If you are executing Java on a Windows platform you need to use a semicolon in place of the colon:

C:>javac Sample.java

C:>java -cp C:mysql-connector-java-3.1.13-bin.jar;. Sample

 

1.2.3. Perl

You can connect to a database using the DBI interface (see http://dbi.perl.org), which will help make your code vendor neutral:

#!/usr/bin/perl
use strict;
use warnings;
use DBI;

my $conn = DBI->connect("dbi:mysql:dbname:localhost",
 "username", "password") or die "Cannot connect
";
my $cursor = $conn->prepare("SELECT winner, subject 
 FROM nobel WHERE yr=1962")
 or die $conn->errstr;
$cursor->execute or die $conn->errstr;
while (my ($name,$region) = $cursor->fetchrow_array( )){
 print "$name	$region
";
}
$conn->disconnect;

 

1.2.3.1. Running Perl

And to run Perl:

$ perl Sample.pl
John C. Kendrew Chemistry
Max F. Perutz Chemistry
John Steinbeck Literature
Francis Crick Medicine
James Watson Medicine
Maurice Wilkins Medicine
Linus Pauling Peace
Lev Landau Physics

See "Filter Rows and Columns" [Hack #8] for more Perl syntax.

1.2.4. PHP

The following example uses the mysql_ functions. If you are using the MySQL extensions there is no need to explicitly create a variable to hold the connection, unless you have more than one connection or you prefer to make it more visible:

user','password') or die(mysql_error( ));
mysql_select_db('dbname') or die(mysql_error( ));
$query = "SELECT winner,subject FROM nobel WHERE yr=1962";
$cursor = mysql_query($query) or die(mysql_error( ));
while ($line = mysql_fetch_array($cursor,MYSQL_ASSOC)) {
 echo $line{winner} . "	" . $line{subject}."
";
}
mysql_close( );
?>

 

1.2.4.1. Running PHP

Although PHP is normally used in web development, you can run it from the command line:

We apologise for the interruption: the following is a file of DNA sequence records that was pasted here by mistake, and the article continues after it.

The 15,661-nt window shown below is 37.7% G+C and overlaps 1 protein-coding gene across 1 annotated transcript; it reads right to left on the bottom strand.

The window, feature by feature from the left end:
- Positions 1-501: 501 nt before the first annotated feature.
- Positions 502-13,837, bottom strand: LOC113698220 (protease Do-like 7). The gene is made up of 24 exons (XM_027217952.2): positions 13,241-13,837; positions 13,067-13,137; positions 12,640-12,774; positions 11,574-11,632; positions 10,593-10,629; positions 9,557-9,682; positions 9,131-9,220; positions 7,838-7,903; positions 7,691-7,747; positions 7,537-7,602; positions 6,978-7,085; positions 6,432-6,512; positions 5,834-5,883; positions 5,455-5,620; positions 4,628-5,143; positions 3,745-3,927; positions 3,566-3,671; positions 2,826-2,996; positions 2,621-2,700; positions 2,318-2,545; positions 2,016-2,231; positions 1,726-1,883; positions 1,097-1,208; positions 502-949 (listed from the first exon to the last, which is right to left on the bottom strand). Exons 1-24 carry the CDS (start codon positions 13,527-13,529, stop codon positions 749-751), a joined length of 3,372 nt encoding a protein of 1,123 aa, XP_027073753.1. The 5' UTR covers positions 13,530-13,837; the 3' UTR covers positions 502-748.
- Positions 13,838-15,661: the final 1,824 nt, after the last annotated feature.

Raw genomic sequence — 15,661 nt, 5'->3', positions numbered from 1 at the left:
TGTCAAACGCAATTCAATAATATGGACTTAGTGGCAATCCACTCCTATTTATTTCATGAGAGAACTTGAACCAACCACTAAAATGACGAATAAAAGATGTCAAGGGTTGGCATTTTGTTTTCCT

$ php Sample.php
John C. Kendrew Chemistry
Max F. Perutz Chemistry
John Steinbeck Literature
Francis Crick Medicine
James Watson Medicine
Maurice Wilkins Medicine
Linus Pauling Peace
Lev Landau Physics

 

1.2.5. Ruby

You can iterate over every row either using fetch_hash or each_hash as shown here:

require "mysql"
begin
 # connect to the MySQL server
 conn = Mysql.real_connect('localhost', 'scott', 'tiger', 'dbname')
 cursor = conn.query("SELECT winner,subject FROM nobel WHERE yr=1962")
 cursor.each_hash do |row|
 printf "%s	%s
", row['winner'], row['subject']
 end
rescue MysqlError => e
 print e.error( ), "
"
end

 

1.2.5.1. Running Ruby

To run Ruby:

$ ruby Sample.rb
John C. Kendrew Chemistry
Max F. Perutz Chemistry
John Steinbeck Literature
Francis Crick Medicine
James Watson Medicine
Maurice Wilkins Medicine
Linus Pauling Peace
Lev Landau Physics


SQL Fundamentals

Joins, Unions, and Views

Text Handling

Date Handling

Number Crunching

Online Applications

Organizing Data

Storing Small Amounts of Data

Locking and Performance

Reporting

Users and Administration

Wider Access

Index

show all menu





SQL Hacks
SQL Hacks
ISBN: 0596527993
EAN: 2147483647
Year: 2004
Pages: 147